Antigone: Divine Law vs. Human Law – Paper
Antigone: Divine Law vs. Human Law Possibly the most prominent theme in Sophocles‘ “Antigone” is the concept of divine law vs. human law. In the story the two brothers, Eteocles and Polyneices have slain each other in battle. The new King Creon, who assumed the throne after Eteocles’ death, decrees that because Polyneices committed treason against the king, he shall not be buried, but instead “He shall be left unburied for all to watch The corpse mutilated and eaten by carrion-birds and by dogs” (Sophocles).
Herein lies the dilemma; in Greek culture, the spirit of a body that is not buried by sundown on the day that it died cannot find rest but is doomed to walk the earth. This is the Crux of the theme, the conflict between the law of King Creon, and the law of the gods. In fact, according to Greek belief, Creon would have been ordained by the gods to be king, and thus, should not his law be their law as well? This is the hurdle that Antigone has to face; should she abide by the law of Creon and leave her brother to rot, under penalty of death?
Or should she disregard Creon’s edict, follow the law of the gods and bury her brother? Creon is a brother to Jocasta, and thus next in line to become king after Etocles is killed in battle. The king is believed to be the chosen of the gods and to rule in their stead. Why then would the king attempt to punish Polyneices after death and so blatantly violate the rules of the gods? However, Creon is the king, and the penalty for disobeying this law of his is very real and very brutal, death. On the other side of the argument, the law of the gods rules over all, even the king.
The punishment for breaking the gods law is not death but according to the Greeks something far more eternal. Since it is the will of the gods that Creon be king, should it not therefore be their will that Polyneices be punished? Possibly not, because the Greek gods are far different from the God of modern religions. The Greek gods were not omnipotent, or omniscient, they had their own human flaws and they did not pre-ordain, in fact they spent much of their time bickering amongst each other.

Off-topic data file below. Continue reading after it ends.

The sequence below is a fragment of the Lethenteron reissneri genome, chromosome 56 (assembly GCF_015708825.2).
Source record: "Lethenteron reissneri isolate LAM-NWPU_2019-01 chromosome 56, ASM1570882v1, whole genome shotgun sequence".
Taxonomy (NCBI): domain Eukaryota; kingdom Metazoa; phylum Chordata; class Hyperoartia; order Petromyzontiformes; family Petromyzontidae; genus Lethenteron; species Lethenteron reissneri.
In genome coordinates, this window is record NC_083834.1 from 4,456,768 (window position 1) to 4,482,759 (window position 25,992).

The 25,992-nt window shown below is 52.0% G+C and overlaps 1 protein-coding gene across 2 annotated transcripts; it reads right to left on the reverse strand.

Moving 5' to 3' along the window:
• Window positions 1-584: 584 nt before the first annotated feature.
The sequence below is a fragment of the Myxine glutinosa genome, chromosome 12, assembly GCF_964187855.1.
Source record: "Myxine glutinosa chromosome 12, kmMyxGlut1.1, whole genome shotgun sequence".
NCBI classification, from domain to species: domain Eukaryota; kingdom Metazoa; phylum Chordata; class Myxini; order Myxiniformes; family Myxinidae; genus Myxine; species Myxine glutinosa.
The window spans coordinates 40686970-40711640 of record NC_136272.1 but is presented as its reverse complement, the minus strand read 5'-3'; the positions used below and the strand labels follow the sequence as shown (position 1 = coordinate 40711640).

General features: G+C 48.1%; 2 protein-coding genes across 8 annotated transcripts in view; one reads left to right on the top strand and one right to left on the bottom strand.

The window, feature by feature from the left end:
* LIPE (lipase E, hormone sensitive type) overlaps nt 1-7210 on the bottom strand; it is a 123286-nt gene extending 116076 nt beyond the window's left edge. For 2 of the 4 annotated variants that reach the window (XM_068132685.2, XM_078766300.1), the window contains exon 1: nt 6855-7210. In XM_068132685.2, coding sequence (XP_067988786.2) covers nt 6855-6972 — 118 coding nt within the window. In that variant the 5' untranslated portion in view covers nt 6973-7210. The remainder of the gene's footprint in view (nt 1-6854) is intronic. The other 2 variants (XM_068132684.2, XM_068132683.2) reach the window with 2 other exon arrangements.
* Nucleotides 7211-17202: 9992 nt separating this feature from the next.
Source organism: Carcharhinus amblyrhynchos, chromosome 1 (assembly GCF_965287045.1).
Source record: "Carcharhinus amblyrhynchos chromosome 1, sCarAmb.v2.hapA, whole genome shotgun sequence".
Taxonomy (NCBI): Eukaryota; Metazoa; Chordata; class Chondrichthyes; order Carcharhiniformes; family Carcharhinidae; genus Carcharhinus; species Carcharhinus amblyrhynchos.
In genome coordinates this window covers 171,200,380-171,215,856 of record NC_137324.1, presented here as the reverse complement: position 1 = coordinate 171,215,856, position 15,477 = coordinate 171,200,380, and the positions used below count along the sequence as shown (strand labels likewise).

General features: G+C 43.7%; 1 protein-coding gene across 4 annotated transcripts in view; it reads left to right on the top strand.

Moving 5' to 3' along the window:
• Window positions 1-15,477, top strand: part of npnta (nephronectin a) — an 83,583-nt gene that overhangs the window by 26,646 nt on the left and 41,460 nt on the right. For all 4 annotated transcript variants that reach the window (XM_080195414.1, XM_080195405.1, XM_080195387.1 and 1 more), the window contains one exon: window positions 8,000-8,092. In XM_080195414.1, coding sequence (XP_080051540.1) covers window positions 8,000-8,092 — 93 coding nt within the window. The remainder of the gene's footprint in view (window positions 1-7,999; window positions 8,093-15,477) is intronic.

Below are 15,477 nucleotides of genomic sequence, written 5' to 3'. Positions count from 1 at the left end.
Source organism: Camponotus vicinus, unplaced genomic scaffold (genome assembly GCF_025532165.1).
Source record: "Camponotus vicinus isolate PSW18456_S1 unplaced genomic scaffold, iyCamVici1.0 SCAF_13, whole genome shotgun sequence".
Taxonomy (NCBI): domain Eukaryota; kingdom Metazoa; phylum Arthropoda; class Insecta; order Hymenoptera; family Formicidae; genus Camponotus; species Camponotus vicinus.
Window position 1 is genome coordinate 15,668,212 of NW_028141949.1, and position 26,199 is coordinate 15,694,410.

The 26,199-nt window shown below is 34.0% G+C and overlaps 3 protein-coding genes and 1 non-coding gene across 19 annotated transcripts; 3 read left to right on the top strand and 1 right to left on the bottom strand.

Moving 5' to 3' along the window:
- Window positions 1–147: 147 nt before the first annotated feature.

Another question is whether or not Creon ever thought or realized that he was breaking a divine edict with his decree to punish Polyneices. Or whether or not he cared. Antigone believes that Creon is not rightfully king, she is resentful toward him and feels that he has slithered his way into the throne after the fall of the rightful rulers, Oedipus, her father and Etocles, her brother. Therefore, it is possible that she does not take his command seriously or she thinks she will be spared from punishment, or perhaps she simply doesn’t care.
Either way, she chooses the gods over Creon and buries her brother. Creon, not wanting to appear weak, wanting to make an example of Antigone, sends her to her death. It is then that he is visited by the blind prophet Teiresias and made aware of his mistake (quote from Teiresias). Creon then goes to Antigone to free her but finds that she hanged herself, in the cave; with her he also finds his son Haemon, her betrothed. Haemon rushes at Creon and takes a misstep and falls on his own blade, killing himself.
When informed of the news Eurydice takes her own life, leaving Creon and Antigone’s sister Ismene the only members of the family left. Feeling unworthy, Creon abdicates the throne, and thus Ismene is left all alone, this is where the story ends. In the story of “Antigone” there is no clear antagonist, it is more of a battle of two protagonists. Creon believes that because he is king, put in his place by the gods, that his punishment is one befitting the crime of Etocles. Antigone believes that no matter what her brother did, divine law is above human law, and this leads the both of them into conflict.
However, it is easier to sympathize with Antigone than with Creon and this leads Creon to be placed in the role of possible antagonist, when he quite simply is doing what he believes is just as well. Because both Antigone and Creon have their own ideas of what is “right” and “wrong”, it is harder to judge them then one might think. This is to say that one should not make assumptions about what is truly right or wrong, unless the answer to that is apparently clear. Antigone believed that the actions taken by her were taken for the right reason, they adhere to the law of the Gods.
In opposition to that, Creon believes that the actions he had taken were in fact the right ones, because he believed that Polyneices was a traitor to the kingdom, and that anyone who should give him a proper burial should be punished along with him as a traitor. So, consequently the actions that were taken by the both of them individually were the right ones, in their own minds at least. However, in the end, it is the god’s will that triumphs over man’s will, as it always does. Unfortunately, man was too arrogant to realize this until he was ruined by his own blindness. Only then did he truly see.